1. Section Editor(s): Carroll, V. Susan Editor

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With the continued focus on evidence-based practice (EBP) and translational research, nurses find themselves in the midst of discussions on how best to disseminate the results of both clinical outcomes and traditional research projects. We continue to ask how best to narrow the actual and perceived gaps between research and practice. We look for ways to better mobilize knowledge. To roughly paraphrase one of our research colleagues, DaiWai Olson, we have to prove, by using evidence, that we "own the bedside." We must better negotiate the move from science to service.

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No one questions the important role research plays in improving nursing care and patient outcomes. The gaps between research and practice may be the result of a host of factors, including "limited time and resources of practitioners, insufficient training, lack of feedback and incentives for those who implement evidence-based practices, and inadequate infrastructure and systems [horizontal ellipsis] to support translation" (Glasgow, Lichtenstein, & Marcus, 2003, p. 1261). The challenge is not to do the research but to disseminate it. What exactly does this mean? Dissemination is an active process that moves evidence-based interventions from research settings to the practice arena. Dissemination is the process that puts evidence into action.


Barriers to research dissemination in nursing have also included questions about the merits of some research studies, relevance to real-life, direct-care practice, the readiness of the findings for use, and lack of replication. And, despite the wealth of research and evidence-based findings available as practitioners move the mouse and click, many nurses still report feeling inadequately prepared to access reports, read and critique them, and then apply the results to their specific patient populations. We are forced to ask ourselves whether the current mechanisms for dissemination are adequate.


Many of us rely on nursing journals and professional research conferences as the mainstays of research dissemination. Although these mechanisms provide a means of relaying information to a relatively wide audience-particularly through journals-they are far from perfect and may leave many practitioners and research studies themselves "out of the loop." Only a small percentage of all of the nursing research conducted is ever published; the time lag between the actual research and its publication may be delayed by several years. The technical reporting style of many studies may be difficult to understand and from which to draw clinical significance. For example, how many of us actually think about odds ratios or Kaplan-Meier analyses on a daily basis? Not I, and I edit a journal that regularly publishes research findings and evidence that supports knowledge growth.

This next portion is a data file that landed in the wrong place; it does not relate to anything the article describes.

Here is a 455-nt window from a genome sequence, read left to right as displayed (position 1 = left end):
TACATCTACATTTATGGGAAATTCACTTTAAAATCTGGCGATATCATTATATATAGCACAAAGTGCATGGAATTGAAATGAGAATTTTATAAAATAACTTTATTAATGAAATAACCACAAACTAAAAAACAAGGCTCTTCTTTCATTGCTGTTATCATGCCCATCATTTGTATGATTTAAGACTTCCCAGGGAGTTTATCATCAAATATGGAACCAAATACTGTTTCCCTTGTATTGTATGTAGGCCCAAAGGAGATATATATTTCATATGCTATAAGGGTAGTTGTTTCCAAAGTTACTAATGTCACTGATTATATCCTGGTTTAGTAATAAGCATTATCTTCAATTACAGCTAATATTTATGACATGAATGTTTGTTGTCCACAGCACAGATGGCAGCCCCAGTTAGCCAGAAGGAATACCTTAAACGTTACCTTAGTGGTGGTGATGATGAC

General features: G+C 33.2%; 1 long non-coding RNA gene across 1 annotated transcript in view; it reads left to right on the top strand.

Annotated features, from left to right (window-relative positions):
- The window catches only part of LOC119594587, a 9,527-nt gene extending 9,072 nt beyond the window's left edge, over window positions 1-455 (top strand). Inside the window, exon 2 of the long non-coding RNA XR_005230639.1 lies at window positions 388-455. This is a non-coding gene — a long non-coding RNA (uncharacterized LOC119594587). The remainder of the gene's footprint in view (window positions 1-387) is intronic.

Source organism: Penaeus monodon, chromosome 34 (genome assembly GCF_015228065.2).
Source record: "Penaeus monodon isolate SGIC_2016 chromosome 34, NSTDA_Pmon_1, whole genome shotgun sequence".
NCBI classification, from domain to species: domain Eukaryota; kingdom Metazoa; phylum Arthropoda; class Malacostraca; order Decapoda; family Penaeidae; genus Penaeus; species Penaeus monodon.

So, how do we move forward? How do we use research and evidence to demonstrate our ownership of the bedside? We could take our cue from the National Cancer Institute. In 2004, they sponsored a series of meetings-Dialogue on Dissemination-to discuss the development of research and implementation agendas for dissemination. Although the group identified two very broad areas that would create changes in how research is moved from science to service-building onto existing infrastructures such as the Agency for Healthcare Research and Quality (AHRQ) Practice-Based Research Networks and building an agreed-on set of conceptual models-they also delineated more specific, and perhaps more immediately useful, strategies we can continue to use today. The following strategies might provide us with additional ways to mobilize knowledge:


* Increasingly demand and encourage a culture of EBP within all healthcare organizations.


* Support senior-level executives and managers who are willing, and able, to serve as champions of EBP.


* Strengthen team-based approaches to process and practice improvement.


* Support systems assessments that encourage practitioners to modify their care in response to new knowledge.


* Ask organizations that develop evidence-based guidelines to engage stakeholders in the processes used to synthesize the evidence so the knowledge is grounded in both science and practice.


* Support work that studies the factors that motivate middle-to-late adopters to change their clinical practice and that looks at agents for change.


* Support work that studies contextual reinforcers (e.g., models of care that are team focused, ways to protect autonomy and clinical judgment in the face of evidence-based standardization of interventions).



To successfully move research findings (science) to our patients' bedsides (service) and to consequently build knowledge, we must read, question, reread, experiment and talk to each other.




Glasgow, R. E., Lichtenstein, E., & Marcus, A. C. (2003). Why don't we see more translation of health promotion research to practice? Rethinking the efficacy-to-effectiveness transition. American Journal of Public Health, 93(8), 1261-1267. [Context Link]